Todoist Review, by Jill Duffy, PC Magazine

Todoist makes apps for all major devices and platforms, and it couldn't be easier to use. There's a free version, which is very good, though the Premium level is absolutely the way to go. If you need an app that will keep you productive with tools for organizing your tasks, either by yourself or in collaboration with others, Todoist is it.


Apple Discontinued The 12-Inch MacBook Three Years Ago Today, by Joe Rossignol, MacRumors

Introduced in March 2015, the 12-inch MacBook featured a thin and light design that weighed just two pounds, and it was also Apple’s first fanless notebook.

Three Years Later, The 12-inch MacBook Is Still Missed, by Stephen Hackett, 512 Pixels

In the lead up to Apple silicon there was a lot of conjecture — including by me — that the 12-inch MacBook would make a great candidate to lead the processor transition. So far, the MacBook hasn’t made a return, but I know a bunch of folks would like to see the line resurrected one more time.

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I wonder if Apple has any target on when Apple TV+ will become profitable.


Thanks for reading.

The Desktop-Class Edition Saturday, July 9, 2022

Expanding BBEdit To The iPad Is A Long Shot, Confirms Bare Bones Founder, by Daryl Baxter, TechRadar

We asked Siegel, point-blank, if an iPadOS version was coming, considering other apps in this area, such as Scrivener, offer a version for the tablet. "Any product we ship that's called 'BBEdit' is going to have to be BBEdit, in all the ways that matter: performance, stability, and capability. Unfortunately, we don't have the luxury of picking only the features that are viable on iOS and hoping for the best," Siegel confesses. "BBEdit's capabilities depend on an actual desktop OS, which (in context) includes a transparent file system and a wide range of POSIX system services and Unix shell services."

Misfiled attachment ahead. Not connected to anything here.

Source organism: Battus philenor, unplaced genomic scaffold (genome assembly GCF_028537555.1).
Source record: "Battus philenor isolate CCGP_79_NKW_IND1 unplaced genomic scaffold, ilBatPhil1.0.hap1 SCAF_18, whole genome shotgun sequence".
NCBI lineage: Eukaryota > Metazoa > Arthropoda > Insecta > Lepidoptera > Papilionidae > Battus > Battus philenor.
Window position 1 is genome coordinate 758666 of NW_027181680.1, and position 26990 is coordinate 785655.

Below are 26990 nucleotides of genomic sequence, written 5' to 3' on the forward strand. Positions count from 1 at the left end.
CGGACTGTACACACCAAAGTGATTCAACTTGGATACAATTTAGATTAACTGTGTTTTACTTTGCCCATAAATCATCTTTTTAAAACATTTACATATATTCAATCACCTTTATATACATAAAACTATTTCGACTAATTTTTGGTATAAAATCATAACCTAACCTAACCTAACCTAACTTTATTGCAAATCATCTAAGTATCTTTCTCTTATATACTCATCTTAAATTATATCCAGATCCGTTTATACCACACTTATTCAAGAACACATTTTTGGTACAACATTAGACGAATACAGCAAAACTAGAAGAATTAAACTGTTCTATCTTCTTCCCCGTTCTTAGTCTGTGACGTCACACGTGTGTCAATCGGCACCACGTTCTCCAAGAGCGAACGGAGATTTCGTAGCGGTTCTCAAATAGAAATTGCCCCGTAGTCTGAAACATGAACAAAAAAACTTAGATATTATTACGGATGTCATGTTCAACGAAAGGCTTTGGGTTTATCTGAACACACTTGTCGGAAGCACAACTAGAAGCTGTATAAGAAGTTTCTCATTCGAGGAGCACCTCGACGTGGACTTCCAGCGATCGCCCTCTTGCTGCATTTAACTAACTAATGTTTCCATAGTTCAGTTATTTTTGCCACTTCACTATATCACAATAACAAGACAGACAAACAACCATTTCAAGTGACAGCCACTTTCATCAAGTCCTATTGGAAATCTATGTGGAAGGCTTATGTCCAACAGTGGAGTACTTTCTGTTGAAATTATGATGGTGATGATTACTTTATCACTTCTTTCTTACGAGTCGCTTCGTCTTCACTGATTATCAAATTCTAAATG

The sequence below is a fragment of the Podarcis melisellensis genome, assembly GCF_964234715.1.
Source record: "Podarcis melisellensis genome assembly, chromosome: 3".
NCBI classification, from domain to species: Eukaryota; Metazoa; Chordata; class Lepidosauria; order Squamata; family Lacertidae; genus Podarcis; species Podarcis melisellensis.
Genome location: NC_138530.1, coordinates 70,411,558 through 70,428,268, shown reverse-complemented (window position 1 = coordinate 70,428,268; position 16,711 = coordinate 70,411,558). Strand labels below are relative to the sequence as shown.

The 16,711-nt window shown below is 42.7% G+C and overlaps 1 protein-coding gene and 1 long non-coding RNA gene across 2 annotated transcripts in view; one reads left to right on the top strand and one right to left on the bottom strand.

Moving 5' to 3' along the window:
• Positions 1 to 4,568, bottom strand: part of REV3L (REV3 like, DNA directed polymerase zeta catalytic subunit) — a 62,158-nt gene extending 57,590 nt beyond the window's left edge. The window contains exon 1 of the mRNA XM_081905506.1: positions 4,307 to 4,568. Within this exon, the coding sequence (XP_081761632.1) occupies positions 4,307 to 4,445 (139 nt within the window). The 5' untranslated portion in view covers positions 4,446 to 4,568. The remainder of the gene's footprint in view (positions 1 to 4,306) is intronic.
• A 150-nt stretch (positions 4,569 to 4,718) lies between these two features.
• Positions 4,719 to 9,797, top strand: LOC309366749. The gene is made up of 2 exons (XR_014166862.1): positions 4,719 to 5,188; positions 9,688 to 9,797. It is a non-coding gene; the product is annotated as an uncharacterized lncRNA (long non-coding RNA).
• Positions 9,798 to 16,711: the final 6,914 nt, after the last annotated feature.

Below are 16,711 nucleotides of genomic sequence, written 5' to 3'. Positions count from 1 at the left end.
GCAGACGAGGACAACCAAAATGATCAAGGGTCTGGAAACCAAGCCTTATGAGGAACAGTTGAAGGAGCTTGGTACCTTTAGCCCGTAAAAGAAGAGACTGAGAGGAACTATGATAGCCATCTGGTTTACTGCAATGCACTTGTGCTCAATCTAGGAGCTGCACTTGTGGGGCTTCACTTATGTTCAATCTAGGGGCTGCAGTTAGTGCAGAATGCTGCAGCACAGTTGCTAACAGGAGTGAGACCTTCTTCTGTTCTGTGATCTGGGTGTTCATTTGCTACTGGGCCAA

Siegel concludes: "So, a 'desktop-class' iOS running on 'desktop-class' iPads is unfortunately not going to support the full breadth and depth of features that would be necessary to make BBEdit an indispensable tool on that platform. And yes, if you can believe it, we've actually had folks asking for a BBEdit deployment on iPhone."

Midnight M2 MacBook Air Shipment Moves To mid-August, Space Gray Model Still The Fastest Option Available, by José Adorno, 9to5Mac

All models can take at least a couple of weeks to be delivered. At the moment, the Midnight M2 MacBook Air with 16GB of RAM and 1TB of SSD storage is the most popular option – or at least the hardest one to get – with an estimated shipment of 4 from 5 weeks.


Apple TV Plus Has Become A Powerhouse For TV Drama, by Saloni Gajjar, AV Club

Apple TV+ has mostly found glory, and hopefully its audience, thanks to subversive and singular dramas that are unlike anything else on TV right now.

The Oregon Trail Update Now Includes Step Tracking With Apple Watch And Integrates With Health App, by Allison McDaniel, 9to5Mac

Developed by Gameloft, users can track their steps by either walking, jogging, running, or pushing a wheelchair. Throughout the game, players can discover 64 locations as they navigate the trail from Independence, Missouri to Oregon City, Oregon.

Carrot Weather Update Brings New Widget Design, Improved Maps, Fresh Secret Locations, More, by Michael Potuck, 9to5Mac

The main new feature is a fresh Daily widget chart design.


'My Heart Was Racing So Fast': Teen Wins Apple Worldwide App Challenge, by Bea Karnes, Patch

With her grandmother now diagnosed with Alzheimer's disease, Audrey's mind and heart went to her when Apple announced a worldwide coding contest this spring for youth aged 13 to recent high school graduates. Audrey developed an app to help the brain use multiple senses to form or recall memories, a process called synesthesia.

If that sounds boring, Audrey folded the concepts into a game.

Apple Watch Estimates, by Dr. Drang, And Now It's All This

The proper measurement of VO₂ max involves putting you on a treadmill or stationary bike, covering your face with a mask and hose to measures your oxygen intake, and making you run or pedal at increasing speed until your oxygen intake maxes out. This is known as cardiopulmonary exercise testing, or CPET. Because the Apple Watch can’t do CPET, it estimates your VO₂ max by tracking your speed and heart rate (and possibly some other things) during an outdoor walk or run and then applying some formula to the sensor readings.